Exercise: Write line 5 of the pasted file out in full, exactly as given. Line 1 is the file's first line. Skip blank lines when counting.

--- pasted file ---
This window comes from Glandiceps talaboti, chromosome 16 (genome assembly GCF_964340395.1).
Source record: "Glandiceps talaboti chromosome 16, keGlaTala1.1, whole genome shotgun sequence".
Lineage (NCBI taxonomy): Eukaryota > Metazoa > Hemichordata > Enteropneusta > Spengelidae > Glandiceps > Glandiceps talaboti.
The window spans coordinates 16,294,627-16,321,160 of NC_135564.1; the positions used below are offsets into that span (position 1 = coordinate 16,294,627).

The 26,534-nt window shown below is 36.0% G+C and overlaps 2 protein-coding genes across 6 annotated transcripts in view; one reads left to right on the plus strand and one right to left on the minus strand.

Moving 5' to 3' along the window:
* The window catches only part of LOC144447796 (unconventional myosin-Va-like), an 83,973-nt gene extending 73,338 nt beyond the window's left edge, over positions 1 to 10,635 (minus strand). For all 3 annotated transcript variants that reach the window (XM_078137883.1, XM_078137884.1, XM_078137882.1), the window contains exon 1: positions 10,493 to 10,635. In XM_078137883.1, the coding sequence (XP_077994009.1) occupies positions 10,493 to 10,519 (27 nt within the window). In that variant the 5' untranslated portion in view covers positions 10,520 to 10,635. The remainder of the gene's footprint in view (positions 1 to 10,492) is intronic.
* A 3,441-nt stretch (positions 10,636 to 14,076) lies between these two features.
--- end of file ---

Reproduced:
The 26,534-nt window shown below is 36.0% G+C and overlaps 2 protein-coding genes across 6 annotated transcripts in view; one reads left to right on the plus strand and one right to left on the minus strand.